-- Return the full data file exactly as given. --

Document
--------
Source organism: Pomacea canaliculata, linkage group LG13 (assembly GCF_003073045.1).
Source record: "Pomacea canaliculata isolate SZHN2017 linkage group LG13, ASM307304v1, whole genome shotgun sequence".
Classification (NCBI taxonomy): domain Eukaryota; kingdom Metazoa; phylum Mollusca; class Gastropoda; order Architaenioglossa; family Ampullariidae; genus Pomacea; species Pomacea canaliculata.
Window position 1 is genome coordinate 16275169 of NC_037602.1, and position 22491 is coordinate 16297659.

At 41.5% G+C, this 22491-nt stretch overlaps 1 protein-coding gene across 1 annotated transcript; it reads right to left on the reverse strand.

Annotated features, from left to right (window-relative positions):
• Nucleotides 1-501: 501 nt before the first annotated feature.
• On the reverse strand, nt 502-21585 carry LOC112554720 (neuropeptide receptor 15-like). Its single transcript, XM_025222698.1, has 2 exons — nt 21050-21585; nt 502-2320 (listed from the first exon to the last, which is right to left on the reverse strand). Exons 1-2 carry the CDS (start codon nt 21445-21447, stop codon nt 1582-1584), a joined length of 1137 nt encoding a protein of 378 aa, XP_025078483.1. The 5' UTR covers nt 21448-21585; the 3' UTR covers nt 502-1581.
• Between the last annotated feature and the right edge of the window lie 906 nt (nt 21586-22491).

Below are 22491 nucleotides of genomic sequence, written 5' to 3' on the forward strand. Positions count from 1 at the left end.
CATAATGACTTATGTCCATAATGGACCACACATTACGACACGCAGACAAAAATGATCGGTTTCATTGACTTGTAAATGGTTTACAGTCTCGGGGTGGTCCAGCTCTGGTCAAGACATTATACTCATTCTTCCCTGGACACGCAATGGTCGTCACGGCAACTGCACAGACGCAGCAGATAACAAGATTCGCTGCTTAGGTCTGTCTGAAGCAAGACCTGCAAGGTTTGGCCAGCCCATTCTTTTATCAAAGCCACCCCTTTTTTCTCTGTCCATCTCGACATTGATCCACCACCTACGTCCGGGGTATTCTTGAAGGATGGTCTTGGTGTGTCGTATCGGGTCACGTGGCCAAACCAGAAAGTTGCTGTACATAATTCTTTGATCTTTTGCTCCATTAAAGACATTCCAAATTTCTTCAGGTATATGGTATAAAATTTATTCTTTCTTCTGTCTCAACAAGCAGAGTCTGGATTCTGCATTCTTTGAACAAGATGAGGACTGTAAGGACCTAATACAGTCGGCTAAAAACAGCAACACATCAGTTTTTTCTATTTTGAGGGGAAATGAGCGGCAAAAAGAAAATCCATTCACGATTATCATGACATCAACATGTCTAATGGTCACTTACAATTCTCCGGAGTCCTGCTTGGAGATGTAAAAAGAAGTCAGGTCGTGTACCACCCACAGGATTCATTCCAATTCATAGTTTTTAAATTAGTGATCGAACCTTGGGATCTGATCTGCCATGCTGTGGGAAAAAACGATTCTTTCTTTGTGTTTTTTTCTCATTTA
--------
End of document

Source organism: Pomacea canaliculata, linkage group LG13 (assembly GCF_003073045.1).
Source record: "Pomacea canaliculata isolate SZHN2017 linkage group LG13, ASM307304v1, whole genome shotgun sequence".
Classification (NCBI taxonomy): domain Eukaryota; kingdom Metazoa; phylum Mollusca; class Gastropoda; order Architaenioglossa; family Ampullariidae; genus Pomacea; species Pomacea canaliculata.
Window position 1 is genome coordinate 16275169 of NC_037602.1, and position 22491 is coordinate 16297659.

At 41.5% G+C, this 22491-nt stretch overlaps 1 protein-coding gene across 1 annotated transcript; it reads right to left on the reverse strand.

Annotated features, from left to right (window-relative positions):
• Nucleotides 1-501: 501 nt before the first annotated feature.
• On the reverse strand, nt 502-21585 carry LOC112554720 (neuropeptide receptor 15-like). Its single transcript, XM_025222698.1, has 2 exons — nt 21050-21585; nt 502-2320 (listed from the first exon to the last, which is right to left on the reverse strand). Exons 1-2 carry the CDS (start codon nt 21445-21447, stop codon nt 1582-1584), a joined length of 1137 nt encoding a protein of 378 aa, XP_025078483.1. The 5' UTR covers nt 21448-21585; the 3' UTR covers nt 502-1581.
• Between the last annotated feature and the right edge of the window lie 906 nt (nt 21586-22491).

Below are 22491 nucleotides of genomic sequence, written 5' to 3' on the forward strand. Positions count from 1 at the left end.
CATAATGACTTATGTCCATAATGGACCACACATTACGACACGCAGACAAAAATGATCGGTTTCATTGACTTGTAAATGGTTTACAGTCTCGGGGTGGTCCAGCTCTGGTCAAGACATTATACTCATTCTTCCCTGGACACGCAATGGTCGTCACGGCAACTGCACAGACGCAGCAGATAACAAGATTCGCTGCTTAGGTCTGTCTGAAGCAAGACCTGCAAGGTTTGGCCAGCCCATTCTTTTATCAAAGCCACCCCTTTTTTCTCTGTCCATCTCGACATTGATCCACCACCTACGTCCGGGGTATTCTTGAAGGATGGTCTTGGTGTGTCGTATCGGGTCACGTGGCCAAACCAGAAAGTTGCTGTACATAATTCTTTGATCTTTTGCTCCATTAAAGACATTCCAAATTTCTTCAGGTATATGGTATAAAATTTATTCTTTCTTCTGTCTCAACAAGCAGAGTCTGGATTCTGCATTCTTTGAACAAGATGAGGACTGTAAGGACCTAATACAGTCGGCTAAAAACAGCAACACATCAGTTTTTTCTATTTTGAGGGGAAATGAGCGGCAAAAAGAAAATCCATTCACGATTATCATGACATCAACATGTCTAATGGTCACTTACAATTCTCCGGAGTCCTGCTTGGAGATGTAAAAAGAAGTCAGGTCGTGTACCACCCACAGGATTCATTCCAATTCATAGTTTTTAAATTAGTGATCGAACCTTGGGATCTGATCTGCCATGCTGTGGGAAAAAACGATTCTTTCTTTGTGTTTTTTTCTCATTTA